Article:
Authentication Protocol

The auth_protocol_id tells what authentication protocol was used, such as:

2 Kerberos
4 OpenID
6 OAUTH 2.0


The time attribute captures the Timestamp of when the authentication happened.


The category_uid integer 3 represents Audit Activity. This is for the obvious reason that authentication information is audit data and not an alert or another category of data.


The message attribute captures a friendly textual description from the event source.

Authentication Event Example – Windows EventCode 4624

How would the above authentication event look like for a real-world event? Probably the most relevant example would be the commonly known Windows Event Code 4624 for when an account is successfully logged in. The raw Windows event looks like below (abbreviated for space / relevance):

05/13/2022 11:58:15 AM
SourceName=Microsoft Windows security auditing.
Message=An account was successfully logged on.

Account Name: WIN-DC-324$
Account Domain: QUERYAI
Logon ID: 0x5F8

Logon Information:
Logon Type: 5
Restricted Admin Mode: -
Virtual Account: No
Elevated Token: Yes

Impersonation Level: Impersonation

New Logon:
Account Name: SYSTEM
Account Domain: NT AUTHORITY
Logon ID: 0x5F8
Linked Logon ID: 0x0
Network Account Name: -
Network Account Domain: -
Logon GUID: {00000000-0000-0000-0000-000000000000}

Process Information:
Process ID: 0x253
Process Name: C:\Windows\System32\services.exe

Network Information:
Workstation Name: -
Source Network Address: -
Source Port: -

Detailed Authentication Information:
Logon Process: Advapi  
Authentication Package: Negotiate
Transited Services: -
Package Name (NTLM only): -
Key Length: 0


OCSF would be the vendor agnostic standardized way to represent above, especially when you want to correlate information across vendors. Here is what it would look like in OCSF (abbreviated for space / relevance):

    "activity_id": 1,
    "actor": {
        "process": {
            "file": {
                "name": "services.exe",
                "parent_folder": "C:\\Windows\\System32",
                "path": "C:\\Windows\\System32\\services.exe",
                "type_id": 1
            "pid": 253
    "user": {
        "account_type": "Windows Account",
        "account_type_id": 2,
        "domain": "QUERYAI",
        "name": "WIN-DC-324$",
        "session_uid": "0x5F8",
        "uid": "NT AUTHORITY\\SYSTEM"
    "auth_protocol": "Negotiate",
    "auth_protocol_id": -1,
    "category_uid": 3,
    "device": {
        "name": "win-dc-324.queryai.local",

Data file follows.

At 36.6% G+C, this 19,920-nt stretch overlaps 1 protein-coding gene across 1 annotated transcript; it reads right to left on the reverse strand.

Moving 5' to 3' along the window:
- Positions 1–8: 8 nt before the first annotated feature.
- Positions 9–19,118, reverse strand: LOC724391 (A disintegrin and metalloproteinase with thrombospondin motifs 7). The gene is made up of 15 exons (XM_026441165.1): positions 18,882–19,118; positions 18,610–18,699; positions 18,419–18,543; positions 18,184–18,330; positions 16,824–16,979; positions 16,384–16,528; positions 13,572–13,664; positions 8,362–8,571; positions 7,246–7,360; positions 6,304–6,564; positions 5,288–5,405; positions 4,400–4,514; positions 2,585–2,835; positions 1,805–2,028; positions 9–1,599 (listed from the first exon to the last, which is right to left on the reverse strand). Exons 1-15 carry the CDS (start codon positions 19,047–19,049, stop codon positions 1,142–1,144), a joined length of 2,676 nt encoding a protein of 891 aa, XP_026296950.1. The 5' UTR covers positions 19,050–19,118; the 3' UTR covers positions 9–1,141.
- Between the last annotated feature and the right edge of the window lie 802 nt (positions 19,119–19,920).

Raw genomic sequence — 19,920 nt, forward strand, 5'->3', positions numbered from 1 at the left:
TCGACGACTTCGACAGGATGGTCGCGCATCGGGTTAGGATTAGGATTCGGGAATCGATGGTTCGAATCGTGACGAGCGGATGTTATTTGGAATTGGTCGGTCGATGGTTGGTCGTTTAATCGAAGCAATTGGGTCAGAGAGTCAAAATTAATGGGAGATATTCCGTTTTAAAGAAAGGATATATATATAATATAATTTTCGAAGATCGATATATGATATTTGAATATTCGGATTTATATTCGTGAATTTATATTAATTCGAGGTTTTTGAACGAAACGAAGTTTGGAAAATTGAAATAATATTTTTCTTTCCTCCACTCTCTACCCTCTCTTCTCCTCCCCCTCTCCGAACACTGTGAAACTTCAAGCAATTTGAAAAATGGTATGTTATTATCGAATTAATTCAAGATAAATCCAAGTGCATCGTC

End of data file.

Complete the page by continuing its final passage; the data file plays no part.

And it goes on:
"os": {
            "name": "Windows",
            "type_id": 100
        "type_id": 0
    "dst_endpoint": {
        "hostname": "win-dc-324.queryai.local"
    "logon_process": {
        "name": "Advapi  ",
        "pid": -1
    "logon_type_id": 5,
    "message": "An account was successfully logged on.",
    "metadata": {
        "original_time": "05/13/2022 11:58:15 AM",
        "product": {
            "feature": {
                "name": "Security"
            "name": "Microsoft Windows",
            "vendor_name": "Microsoft"
        "version": "0.31.2"
    "severity_id": 1,
    "src_endpoint": {
        "ip": "-",
        "name": "-",
        "port": 0
    "status_id": 1,
    "time": 1652443095000,
    "unmapped": {
        "EventCode": "4624",
        "EventType": "0",
        "OpCode": "Info",
        "SourceName": "Microsoft Windows security auditing.",
        "TaskCategory": "Logon"
    "user": {
        "account_type": "Windows Account",
        "account_type_id": 2,
        "domain": "NT AUTHORITY",
        "name": "SYSTEM",
        "session_uid": "0x5F8",
        "session_uuid": "{00000000-0000-0000-0000-000000000000}",
        "uid": "NT AUTHORITY\\SYSTEM"


We looked at the need for a standard cybersecurity data model, whether for analytics, common storage, or other use-cases. Then, we got an introductory flavor of OCSF; a new community standard. We saw how OCSF leads to normalized and standardized JSON representation across all vendors and is well-suited for transmission, storage, indexing, searching, programmatic processing, and more. And finally, to understand OCSF via an example, we reviewed how Windows Event Code 4624 for login looks like in its raw format and how it gets transformed into OCSF’s JSON.

For more information on OCSF, go to and

Happy reading!